A friend and I took in The Hobbit: An Unexpected Journey last night, somewhat against my better judgement. I’ve actually read the book, which wasn’t the case with The Lord of the Rings, despite a youth spent, in part, playing Dungeons & Dragons and an adulthood reading, in part, some fantasy lit. I was concerned that Peter Jackson–or the movie execs funding the films–made the decision to stretch the book out to a trilogy. Early reviews confirmed the mistake: where Jackson cut The Lord of the Rings to a well-paced trilogy of films, he added material (from various Tolkein sources) to pad the lightweight, overly episodic narrative in the original novel to make a trilogy that, from the evidence at hand, has an at-best viscous flow.
I’ll also note that though I know that Tolkein’s partisans point to the detail with which he sketched out his world’s mythology, ethnography, and history. Jackson put a bunch of this stuff into the film to pad the length to three hours and, I am told, to resolve some inconsistencies between The Hobbit and Lord of the Rings. I don’t find the hobbit to be a “great novel,” nor Tolkein a “great writer,” but he definitely knew what he was doing, and all the backstory he sketched he, significantly, kept out of his novels. Putting the backstory back in to the narrative does violence to the work, and does not make for a better experience. The Hobbit would have been better left as a light, fun, kids’ story.
None of the foregoing was original thinking. What I will report is that I found myself becoming sickened and angry at the amount and character of the slaughter in the film. I am well aware that this is all part of the novel itself and Tolkein’s general take on the genre. Personal qualities are applied to wholesale to races or species. There are only good hobbits, and there are no good goblins.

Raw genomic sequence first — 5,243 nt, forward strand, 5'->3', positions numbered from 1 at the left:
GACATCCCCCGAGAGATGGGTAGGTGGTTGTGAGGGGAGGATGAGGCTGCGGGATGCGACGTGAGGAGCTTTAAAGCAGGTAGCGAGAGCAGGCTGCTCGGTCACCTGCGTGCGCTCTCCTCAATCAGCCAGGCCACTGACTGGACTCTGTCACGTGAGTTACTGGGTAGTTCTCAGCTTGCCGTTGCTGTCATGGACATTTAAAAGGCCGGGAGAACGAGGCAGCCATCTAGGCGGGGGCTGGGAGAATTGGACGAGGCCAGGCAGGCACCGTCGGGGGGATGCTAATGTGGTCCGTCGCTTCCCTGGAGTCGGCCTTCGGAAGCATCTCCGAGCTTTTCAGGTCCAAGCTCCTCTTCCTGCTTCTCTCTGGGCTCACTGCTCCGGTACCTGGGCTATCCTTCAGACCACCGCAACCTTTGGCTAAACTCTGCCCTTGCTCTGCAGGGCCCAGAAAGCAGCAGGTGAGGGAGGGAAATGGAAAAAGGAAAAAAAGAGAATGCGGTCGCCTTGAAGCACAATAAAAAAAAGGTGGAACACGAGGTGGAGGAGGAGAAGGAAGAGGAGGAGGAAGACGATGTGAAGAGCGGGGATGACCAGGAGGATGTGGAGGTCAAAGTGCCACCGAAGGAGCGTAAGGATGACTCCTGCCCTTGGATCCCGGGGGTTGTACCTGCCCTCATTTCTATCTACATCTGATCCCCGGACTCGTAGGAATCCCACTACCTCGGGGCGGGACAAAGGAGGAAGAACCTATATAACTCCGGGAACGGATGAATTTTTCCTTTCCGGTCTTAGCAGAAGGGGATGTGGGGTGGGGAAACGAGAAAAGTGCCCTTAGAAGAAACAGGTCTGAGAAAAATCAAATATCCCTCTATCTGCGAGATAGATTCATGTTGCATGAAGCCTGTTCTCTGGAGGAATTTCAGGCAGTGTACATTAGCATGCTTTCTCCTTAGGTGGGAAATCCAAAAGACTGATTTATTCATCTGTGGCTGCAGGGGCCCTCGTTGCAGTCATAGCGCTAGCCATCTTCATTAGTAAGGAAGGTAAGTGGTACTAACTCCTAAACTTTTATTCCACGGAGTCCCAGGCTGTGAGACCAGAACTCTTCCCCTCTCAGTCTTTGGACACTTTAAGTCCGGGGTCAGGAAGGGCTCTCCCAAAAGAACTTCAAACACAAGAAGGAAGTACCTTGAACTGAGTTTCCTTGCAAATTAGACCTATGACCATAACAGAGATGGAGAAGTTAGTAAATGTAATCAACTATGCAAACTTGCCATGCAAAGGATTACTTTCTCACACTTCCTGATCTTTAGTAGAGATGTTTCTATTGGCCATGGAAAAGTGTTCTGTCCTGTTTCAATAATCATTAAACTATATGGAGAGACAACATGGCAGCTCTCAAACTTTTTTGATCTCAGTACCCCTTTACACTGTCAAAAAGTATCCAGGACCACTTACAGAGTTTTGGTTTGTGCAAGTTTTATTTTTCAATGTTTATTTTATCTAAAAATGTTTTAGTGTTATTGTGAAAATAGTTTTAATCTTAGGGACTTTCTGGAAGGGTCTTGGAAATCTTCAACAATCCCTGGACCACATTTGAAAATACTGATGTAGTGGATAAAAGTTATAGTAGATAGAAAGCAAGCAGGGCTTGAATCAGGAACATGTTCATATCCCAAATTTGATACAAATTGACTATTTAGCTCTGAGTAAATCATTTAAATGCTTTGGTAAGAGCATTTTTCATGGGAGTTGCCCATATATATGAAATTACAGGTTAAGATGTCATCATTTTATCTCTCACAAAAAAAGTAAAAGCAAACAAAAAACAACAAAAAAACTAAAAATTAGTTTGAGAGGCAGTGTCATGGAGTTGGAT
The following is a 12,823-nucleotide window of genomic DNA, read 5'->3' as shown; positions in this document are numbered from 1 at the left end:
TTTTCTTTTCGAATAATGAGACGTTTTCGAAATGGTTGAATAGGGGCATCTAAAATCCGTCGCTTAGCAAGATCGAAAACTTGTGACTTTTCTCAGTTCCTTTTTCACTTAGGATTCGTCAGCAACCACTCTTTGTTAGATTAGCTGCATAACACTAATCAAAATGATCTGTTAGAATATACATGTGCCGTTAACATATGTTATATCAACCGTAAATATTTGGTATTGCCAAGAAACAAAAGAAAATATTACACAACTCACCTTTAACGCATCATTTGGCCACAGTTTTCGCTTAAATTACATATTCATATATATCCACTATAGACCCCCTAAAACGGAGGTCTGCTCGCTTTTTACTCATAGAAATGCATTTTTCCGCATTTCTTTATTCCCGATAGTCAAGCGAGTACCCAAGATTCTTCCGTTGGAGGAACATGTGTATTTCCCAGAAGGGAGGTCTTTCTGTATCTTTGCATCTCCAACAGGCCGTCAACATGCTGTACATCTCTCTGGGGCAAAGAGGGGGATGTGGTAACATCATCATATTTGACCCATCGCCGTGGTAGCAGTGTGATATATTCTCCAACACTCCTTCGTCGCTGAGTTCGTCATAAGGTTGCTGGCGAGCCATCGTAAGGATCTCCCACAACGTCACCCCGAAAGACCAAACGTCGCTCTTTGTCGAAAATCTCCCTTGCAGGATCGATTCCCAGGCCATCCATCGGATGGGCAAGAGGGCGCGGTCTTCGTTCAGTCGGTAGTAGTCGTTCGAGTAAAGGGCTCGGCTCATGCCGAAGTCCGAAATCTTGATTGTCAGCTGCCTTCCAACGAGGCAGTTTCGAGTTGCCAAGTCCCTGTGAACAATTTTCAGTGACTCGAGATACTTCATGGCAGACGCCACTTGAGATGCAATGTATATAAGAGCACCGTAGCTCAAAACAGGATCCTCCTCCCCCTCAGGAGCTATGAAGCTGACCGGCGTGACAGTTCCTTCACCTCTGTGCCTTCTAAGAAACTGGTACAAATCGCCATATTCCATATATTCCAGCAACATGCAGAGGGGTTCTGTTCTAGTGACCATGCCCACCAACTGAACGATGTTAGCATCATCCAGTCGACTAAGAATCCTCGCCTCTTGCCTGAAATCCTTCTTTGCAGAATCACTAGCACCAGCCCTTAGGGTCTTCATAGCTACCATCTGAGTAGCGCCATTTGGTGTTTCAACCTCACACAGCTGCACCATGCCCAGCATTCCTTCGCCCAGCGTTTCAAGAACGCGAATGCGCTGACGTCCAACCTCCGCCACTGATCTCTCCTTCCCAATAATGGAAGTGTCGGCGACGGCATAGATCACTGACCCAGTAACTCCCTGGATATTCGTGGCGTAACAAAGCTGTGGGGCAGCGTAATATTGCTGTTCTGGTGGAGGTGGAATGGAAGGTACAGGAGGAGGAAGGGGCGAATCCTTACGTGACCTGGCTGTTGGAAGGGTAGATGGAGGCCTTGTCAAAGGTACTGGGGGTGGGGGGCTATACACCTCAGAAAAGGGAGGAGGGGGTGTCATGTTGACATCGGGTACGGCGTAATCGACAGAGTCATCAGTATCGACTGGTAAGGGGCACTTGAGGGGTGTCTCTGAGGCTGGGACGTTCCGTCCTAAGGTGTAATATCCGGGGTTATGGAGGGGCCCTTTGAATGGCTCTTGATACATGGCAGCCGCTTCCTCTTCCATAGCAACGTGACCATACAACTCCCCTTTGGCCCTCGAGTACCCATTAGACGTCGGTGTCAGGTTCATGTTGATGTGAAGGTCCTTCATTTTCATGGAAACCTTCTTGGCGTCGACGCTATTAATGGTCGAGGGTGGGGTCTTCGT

Slaughter–witness the bloody scene when Gandalf, the dwarves, and Bilbo escape from the goblins. I would count the number of the dead and calculate the ratio against dead good guys, but division by zero is impossible. Not a single one of the adventuring party, dwarf, wizard, or hobbit, dies in the film. Lots of goblins, who as a group only threaten harm to the party when the party enters, uninvited, their underground kingdom.
Orcs and trolls are slaughtered, as well. Orcs are the most vicious, and by appearances congenitally so. They seem to have no cause for grievance against anyone, but grievances against everyone. They live to kill. Trolls–the first slaughter of the film is of three trolls–kill for food, and are notably, in the words of a dwarf, “half-witted.” To be clear, we have three creatures who are hungry, who capture and cook other creature for food, meat, that is, and who are not smart enough to walk through the full ethical implications of their actions. The dwarfs, wizard, and hobbit slaughter them all without remorse.
The point isn’t whether Tolkein was or was not a decent human being. He seems to have been personally very decent. The point is the content of the structure of his literary creation. Above all, somewhat obviously, and somewhat frequently discussed is the racialization of subjects in his work. Distinct personalities only show through in the “good” races, hobbits above all. Hobbits are stand-ins for good English country folk, of the Village Green Preservation Society type. Specific instances of the “bad” races are distinguished only by the extent to which they’re able to be bad. The big, white orc isn’t ethically any worse than the other orcs, he’s just physically able to do more damage.